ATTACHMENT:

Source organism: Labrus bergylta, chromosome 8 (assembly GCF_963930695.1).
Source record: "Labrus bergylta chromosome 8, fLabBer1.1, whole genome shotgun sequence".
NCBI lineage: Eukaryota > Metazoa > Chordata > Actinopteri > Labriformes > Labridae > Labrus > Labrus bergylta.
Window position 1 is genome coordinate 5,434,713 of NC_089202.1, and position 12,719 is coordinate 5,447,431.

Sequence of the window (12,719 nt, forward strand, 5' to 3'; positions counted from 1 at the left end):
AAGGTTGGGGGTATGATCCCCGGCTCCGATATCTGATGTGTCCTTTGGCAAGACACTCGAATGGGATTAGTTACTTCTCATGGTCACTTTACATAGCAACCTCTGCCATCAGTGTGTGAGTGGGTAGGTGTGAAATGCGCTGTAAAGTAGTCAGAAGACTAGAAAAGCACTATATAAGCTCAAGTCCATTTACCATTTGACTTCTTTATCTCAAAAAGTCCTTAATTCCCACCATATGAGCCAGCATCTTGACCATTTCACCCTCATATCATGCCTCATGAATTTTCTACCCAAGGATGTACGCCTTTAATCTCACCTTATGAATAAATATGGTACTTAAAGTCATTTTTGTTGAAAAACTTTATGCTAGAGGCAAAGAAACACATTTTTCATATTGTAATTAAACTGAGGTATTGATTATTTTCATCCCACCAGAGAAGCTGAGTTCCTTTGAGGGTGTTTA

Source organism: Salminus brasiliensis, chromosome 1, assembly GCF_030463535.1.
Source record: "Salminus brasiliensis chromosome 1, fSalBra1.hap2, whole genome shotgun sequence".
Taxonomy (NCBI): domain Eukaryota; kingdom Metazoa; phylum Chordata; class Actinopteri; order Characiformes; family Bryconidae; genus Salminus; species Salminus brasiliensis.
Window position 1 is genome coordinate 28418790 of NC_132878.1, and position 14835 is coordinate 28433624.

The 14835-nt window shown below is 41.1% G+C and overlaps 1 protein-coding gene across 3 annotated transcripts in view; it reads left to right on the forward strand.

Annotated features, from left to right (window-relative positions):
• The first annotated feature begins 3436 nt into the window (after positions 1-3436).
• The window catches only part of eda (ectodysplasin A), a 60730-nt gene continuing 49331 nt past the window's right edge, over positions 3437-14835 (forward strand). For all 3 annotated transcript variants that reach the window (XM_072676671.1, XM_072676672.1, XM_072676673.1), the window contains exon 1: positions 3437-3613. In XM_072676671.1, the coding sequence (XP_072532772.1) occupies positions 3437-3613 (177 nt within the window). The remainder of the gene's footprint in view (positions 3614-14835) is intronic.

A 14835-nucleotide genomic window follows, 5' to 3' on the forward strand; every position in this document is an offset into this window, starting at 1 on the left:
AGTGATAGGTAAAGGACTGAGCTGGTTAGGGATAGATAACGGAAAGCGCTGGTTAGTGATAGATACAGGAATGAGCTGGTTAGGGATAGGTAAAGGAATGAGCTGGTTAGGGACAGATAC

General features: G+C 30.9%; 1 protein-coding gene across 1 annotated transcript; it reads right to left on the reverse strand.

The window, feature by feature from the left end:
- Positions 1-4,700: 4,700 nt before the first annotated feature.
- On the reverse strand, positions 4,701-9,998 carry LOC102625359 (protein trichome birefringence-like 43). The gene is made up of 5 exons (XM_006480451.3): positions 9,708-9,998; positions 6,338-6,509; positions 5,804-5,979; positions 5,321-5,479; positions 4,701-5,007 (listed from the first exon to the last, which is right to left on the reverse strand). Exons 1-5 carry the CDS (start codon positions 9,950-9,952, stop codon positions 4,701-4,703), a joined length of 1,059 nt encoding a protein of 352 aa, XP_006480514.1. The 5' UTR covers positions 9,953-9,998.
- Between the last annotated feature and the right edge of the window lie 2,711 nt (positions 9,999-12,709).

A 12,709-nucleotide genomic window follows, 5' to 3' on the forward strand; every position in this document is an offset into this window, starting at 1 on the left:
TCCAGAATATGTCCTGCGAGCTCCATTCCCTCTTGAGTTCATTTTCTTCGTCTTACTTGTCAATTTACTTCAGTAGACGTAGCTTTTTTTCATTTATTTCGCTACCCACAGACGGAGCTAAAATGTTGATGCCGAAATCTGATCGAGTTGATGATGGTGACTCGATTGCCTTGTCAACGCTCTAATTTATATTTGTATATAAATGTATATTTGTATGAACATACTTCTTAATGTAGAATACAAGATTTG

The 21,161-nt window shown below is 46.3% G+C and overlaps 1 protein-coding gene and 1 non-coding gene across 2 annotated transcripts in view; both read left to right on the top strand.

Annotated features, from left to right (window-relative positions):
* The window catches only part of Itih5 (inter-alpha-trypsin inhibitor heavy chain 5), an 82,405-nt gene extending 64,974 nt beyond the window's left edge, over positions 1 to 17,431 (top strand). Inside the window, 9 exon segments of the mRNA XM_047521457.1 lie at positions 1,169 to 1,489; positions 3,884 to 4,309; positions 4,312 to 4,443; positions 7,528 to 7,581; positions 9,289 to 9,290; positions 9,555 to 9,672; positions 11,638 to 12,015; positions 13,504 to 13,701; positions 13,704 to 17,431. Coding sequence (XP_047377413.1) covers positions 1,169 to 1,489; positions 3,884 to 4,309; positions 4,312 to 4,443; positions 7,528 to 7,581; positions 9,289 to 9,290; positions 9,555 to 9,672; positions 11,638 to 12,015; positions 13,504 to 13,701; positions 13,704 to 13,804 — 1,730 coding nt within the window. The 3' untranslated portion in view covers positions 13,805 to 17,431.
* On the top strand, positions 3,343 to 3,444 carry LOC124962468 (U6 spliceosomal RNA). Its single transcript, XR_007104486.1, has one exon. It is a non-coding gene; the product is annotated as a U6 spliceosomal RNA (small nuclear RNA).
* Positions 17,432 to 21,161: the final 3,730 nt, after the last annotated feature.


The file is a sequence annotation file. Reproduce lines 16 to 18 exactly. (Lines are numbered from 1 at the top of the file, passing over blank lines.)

AGTGATAGGTAAAGGACTGAGCTGGTTAGGGATAGATAACGGAAAGCGCTGGTTAGTGATAGATACAGGAATGAGCTGGTTAGGGATAGGTAAAGGAATGAGCTGGTTAGGGACAGATAC

General features: G+C 30.9%; 1 protein-coding gene across 1 annotated transcript; it reads right to left on the reverse strand.

The window, feature by feature from the left end: